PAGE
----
Nicola Sturgeon and the SNP have enjoyed a near Teflon-like veneer in the eyes of Scots since the First Minister took office just over a year ago. The party’s popularity has hit remarkable heights with consistent polls suggesting that well over half of voters will back the Nationalists in next year’s Scottish Parliament election. It would leave the party with another majority in Scotland and an unprecedented third term in government. And no political flak seem to stick.
There have been problems. Recent weeks have seen Ms Sturgeon rocked by controversies over police investigations involving two of her newly elected MPs, Michelle Thomson and Natalie McGarry, who have been forced to quit the party. Health Secretary Shona Robison has not had her difficulties to seek amid growing public anger over patients being forced to wait for hours on end in accident and emergency, while the opening of the new £842 million Queen Elizabeth hospital has been plagued by problems over waiting times. Perhaps more worrying are claims from independent auditors that the Conservative government at Westminster has been spending more on the NHS frontline than the Nationalists in Scotland. The flagship creation of Police Scotland has been mired in controversies. The emergence of armed police on the streets, stop and search abuses and call-handling failures all combined to bring about the departure of the merged force’s first chief constable, Sir Stephen House.
Opposition leaders and spin doctors have been privately banging their heads against their office walls at Holyrood wondering what it takes to dent the SNP’s seamless popularity.
So why should the latest political row over the closure of the Forth Road Bridge be any different – is it likely to result in any lasting damage for Ms Sturgeon? The emergence of a number of official documents and safety reports over the past week have made it clear that budgets were cut for the bridge by the SNP government. Vital repairs were delayed as a result of this – including to the area where the crack has eventually appeared.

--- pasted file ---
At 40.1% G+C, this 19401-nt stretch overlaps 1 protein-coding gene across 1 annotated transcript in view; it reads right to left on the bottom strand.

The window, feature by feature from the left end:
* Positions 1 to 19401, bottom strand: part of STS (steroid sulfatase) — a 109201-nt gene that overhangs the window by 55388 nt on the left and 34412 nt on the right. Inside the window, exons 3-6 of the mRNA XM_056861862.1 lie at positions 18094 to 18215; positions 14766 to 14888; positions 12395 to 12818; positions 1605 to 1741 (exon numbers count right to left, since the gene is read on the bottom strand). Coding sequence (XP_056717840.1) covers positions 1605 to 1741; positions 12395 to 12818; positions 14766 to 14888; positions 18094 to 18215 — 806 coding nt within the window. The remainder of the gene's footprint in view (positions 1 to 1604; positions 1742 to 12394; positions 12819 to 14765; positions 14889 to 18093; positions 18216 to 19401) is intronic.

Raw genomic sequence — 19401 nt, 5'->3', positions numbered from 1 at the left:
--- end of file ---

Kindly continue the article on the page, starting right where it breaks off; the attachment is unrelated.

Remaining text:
But what takes this beyond the realm of politicians indulging in the blame game? First of all, the closure of the bridge is something which is having a major, disruptive impact. Thousands of commuters are struggling to get across the Forth for work in the morning, as well as the knock-on effect for childcare and public services, while businesses are losing millions of pounds in trade. People are angry – and the growing perception that maintenance shortcomings were behind this closure won’t bode well for ministers.
The SNP’s supremacy in Scotland recently has also, in large part, been down to the absence of a credible alternative among the other political parties. But the past week has seen Labour in particular begin to act like an effective opposition. The steady stream of damning revelations orchestrated by the party through official documents and safety reports have made it a very difficult week for Ms Sturgeon, who was put through the ringer by opposition leaders at First Minister’s Questions.
Unusually, the SNP did not appear to be on top of the issue and the normally reliable transport minister Derek MacKay suffered a torrid week. He initially denied that axed repairs would have solved the problem, before later admitting on national radio that these would have seen the cracked area replaced. Ministers will be desperately hoping the weather-dependent repairs don’t drag far beyond the planned early January re-opening.
A lengthy delay is sure to see the closure remain a live issue going into the Holyrood election campaign – and it may just provoke the kind of anger which sways floating voters.